At the bottom of The Gulley, it seems inevitable that you pause and consider the climb ahead. It rises some fourteen to fifteen-hundred feet in under a mile – a steep ascent over a loose jumble of boulders. After such a well-marked trail below, it’s a bit of a surprise to find this stretch almost completely unmarked, almost non-existent in places. Unlike the trails in New England, these have no painted blazes anywhere. There are maybe three stone cairns, each one supporting a post with an arrow that essentially points up. Of course, you couldn’t get lost in the Gulley, but it takes a little more effort to put your feet onto rocks that don’t shift sideways, so you’re always looking for the easiest path.

But you get a lot of bang for your buck very quickly. I kept pausing to look out at the view and down at the ponds where I could still make-out the moose, knee deep, munching away like a cow in a pasture. These pauses helped me slow-down and catch my breath.

At the top of The Gulley, the edge of the plateau is fairly distinct: arctic tundra on top, thousand-foot drops below. The landscape levels-out somewhat, gradually climbing toward the summit over the next half-mile, following cairns supporting fluorescent yellow trail markers. The markers are not that far-spaced, but it's easy to imagine being here in dense clouds, unable to see the next one. It would be very easy, compass or not, to lose the trail and venture closer than you want to some very precipitous drops.

The wind picked-up as I ascended the last gradual stretch. At the summit, a couple sat in the lee of a stone wall and I found another where I ate my lunch. Someone had tied a Canadian flag, inscribed with many signatures, to the summit sign, which had a generic, Department of Transportation look, in both French and English. But it let you know you were in the highest spot, which is good since the rise from the rolling tundra around it is so gradual. After awhile, I noticed a few rock ptarmigans nearby, a grouse-like bird with white arctic coloring that blended-in extraordinarily well.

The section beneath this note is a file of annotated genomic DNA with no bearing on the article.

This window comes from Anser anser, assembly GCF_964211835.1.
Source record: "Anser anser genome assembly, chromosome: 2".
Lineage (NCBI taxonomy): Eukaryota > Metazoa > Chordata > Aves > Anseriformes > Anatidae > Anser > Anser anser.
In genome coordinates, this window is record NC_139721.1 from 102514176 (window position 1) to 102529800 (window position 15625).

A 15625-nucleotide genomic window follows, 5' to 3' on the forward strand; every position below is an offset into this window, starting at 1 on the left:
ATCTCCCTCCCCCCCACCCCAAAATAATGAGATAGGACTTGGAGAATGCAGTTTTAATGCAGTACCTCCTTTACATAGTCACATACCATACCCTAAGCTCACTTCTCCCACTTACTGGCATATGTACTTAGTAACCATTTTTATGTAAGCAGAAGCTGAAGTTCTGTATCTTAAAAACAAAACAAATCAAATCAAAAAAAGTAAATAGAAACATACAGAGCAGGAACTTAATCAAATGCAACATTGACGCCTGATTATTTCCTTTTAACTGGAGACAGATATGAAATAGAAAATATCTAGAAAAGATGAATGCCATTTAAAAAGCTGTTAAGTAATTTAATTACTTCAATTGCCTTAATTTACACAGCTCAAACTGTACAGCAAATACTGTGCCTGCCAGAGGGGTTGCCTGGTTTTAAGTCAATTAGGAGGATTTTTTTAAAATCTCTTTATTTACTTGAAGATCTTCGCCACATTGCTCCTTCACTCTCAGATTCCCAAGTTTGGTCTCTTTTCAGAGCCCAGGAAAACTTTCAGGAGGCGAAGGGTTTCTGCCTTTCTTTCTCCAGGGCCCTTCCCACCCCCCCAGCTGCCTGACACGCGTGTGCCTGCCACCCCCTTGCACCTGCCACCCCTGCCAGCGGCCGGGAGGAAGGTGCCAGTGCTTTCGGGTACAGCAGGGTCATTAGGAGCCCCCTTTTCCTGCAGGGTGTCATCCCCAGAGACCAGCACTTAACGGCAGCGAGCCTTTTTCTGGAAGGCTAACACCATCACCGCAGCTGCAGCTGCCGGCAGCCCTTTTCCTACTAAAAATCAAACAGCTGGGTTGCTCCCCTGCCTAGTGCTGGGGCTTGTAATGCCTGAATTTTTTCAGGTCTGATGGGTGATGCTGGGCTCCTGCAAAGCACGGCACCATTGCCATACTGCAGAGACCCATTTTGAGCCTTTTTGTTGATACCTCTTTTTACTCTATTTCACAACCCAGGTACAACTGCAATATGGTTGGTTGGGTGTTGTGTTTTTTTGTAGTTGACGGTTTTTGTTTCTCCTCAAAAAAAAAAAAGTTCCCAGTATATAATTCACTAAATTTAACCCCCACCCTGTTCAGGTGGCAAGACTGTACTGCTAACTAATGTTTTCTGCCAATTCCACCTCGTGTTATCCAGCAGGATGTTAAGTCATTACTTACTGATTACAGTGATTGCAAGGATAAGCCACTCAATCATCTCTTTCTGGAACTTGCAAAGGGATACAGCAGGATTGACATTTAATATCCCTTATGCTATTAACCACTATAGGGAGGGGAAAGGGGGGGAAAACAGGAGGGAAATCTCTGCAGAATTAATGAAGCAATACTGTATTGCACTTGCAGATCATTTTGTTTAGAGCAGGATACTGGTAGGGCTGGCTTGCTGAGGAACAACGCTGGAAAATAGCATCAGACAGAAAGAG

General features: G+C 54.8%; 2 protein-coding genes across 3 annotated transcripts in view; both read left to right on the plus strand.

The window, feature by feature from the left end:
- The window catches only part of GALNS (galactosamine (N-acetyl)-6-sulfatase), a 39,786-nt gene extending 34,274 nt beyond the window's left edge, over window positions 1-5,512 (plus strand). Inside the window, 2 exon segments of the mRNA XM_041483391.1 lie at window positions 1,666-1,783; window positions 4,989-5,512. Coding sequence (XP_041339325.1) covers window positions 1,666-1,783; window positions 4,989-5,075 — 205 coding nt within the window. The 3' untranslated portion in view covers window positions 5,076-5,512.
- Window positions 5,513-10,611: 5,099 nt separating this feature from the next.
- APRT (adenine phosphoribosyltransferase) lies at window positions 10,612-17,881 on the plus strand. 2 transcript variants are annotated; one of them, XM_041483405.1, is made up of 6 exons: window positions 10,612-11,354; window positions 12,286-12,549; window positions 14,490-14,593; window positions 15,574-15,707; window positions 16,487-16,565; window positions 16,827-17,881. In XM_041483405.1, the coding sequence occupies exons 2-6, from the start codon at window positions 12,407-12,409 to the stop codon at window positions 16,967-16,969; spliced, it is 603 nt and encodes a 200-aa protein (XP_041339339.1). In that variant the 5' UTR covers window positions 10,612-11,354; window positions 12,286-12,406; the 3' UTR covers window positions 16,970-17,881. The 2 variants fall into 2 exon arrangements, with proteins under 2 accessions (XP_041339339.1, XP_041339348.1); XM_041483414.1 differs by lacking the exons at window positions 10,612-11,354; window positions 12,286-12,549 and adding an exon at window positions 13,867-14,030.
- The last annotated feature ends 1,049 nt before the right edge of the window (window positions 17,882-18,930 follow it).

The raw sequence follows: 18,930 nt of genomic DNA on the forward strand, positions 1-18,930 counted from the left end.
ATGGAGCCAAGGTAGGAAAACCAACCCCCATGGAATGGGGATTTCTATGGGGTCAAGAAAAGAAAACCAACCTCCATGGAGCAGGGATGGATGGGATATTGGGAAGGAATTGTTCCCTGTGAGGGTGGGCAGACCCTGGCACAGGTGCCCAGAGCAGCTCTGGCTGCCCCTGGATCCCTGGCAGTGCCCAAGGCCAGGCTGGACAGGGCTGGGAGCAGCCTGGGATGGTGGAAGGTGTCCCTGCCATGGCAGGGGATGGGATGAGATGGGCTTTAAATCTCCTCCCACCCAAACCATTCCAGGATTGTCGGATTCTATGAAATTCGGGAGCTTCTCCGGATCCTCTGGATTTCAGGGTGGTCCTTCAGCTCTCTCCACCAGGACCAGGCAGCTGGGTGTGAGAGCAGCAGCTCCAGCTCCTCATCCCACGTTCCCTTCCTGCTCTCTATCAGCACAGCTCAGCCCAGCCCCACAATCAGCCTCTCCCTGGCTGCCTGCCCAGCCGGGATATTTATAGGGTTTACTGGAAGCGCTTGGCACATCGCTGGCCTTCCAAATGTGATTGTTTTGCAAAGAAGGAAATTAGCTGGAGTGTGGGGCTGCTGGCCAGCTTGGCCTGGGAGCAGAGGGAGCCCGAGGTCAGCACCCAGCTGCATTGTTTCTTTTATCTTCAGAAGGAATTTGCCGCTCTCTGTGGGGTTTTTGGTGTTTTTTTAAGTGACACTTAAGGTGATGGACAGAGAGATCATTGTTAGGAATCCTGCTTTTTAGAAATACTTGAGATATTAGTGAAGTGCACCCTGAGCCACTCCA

The couple headed onward and I watched them until they became specks, giving the massive landscape around us some scale, as did, half mile away, a herd of caribou moving slowly across the plain.

The trail continues as a loop, gradually descending the summit along the edge of a huge drop down to Ten-Mile Pond. This stretch of trail takes over three miles to get down to the junction with The Gulley section, so it is a good deal more gradual than the ascent. But the views are over the top the whole way; I often stopped to just take it in. Back at the ponds, the moose (I assume it was the same one, a female) hadn’t moved much from where she’d earlier grazed, and now the light on the mountains began to take-on that late-afternoon glow as I hiked the last few miles back to the car.

We've been sea kayaking a couple of times and I'll write about that in another post soon.

Off Center Harbor, a subscription boating website made an eight-minute video about out summer paddling trip along the Maine coast. For now at least, they're sharing it for free (click here) so that Pygmy Boats can share it with their subscribers. I'll admit it's a little weird to see myself on video, especially as I rhapsodize about the differences between skegs and rudders (not really a favorite topic, but it was of interest to the filmmakers).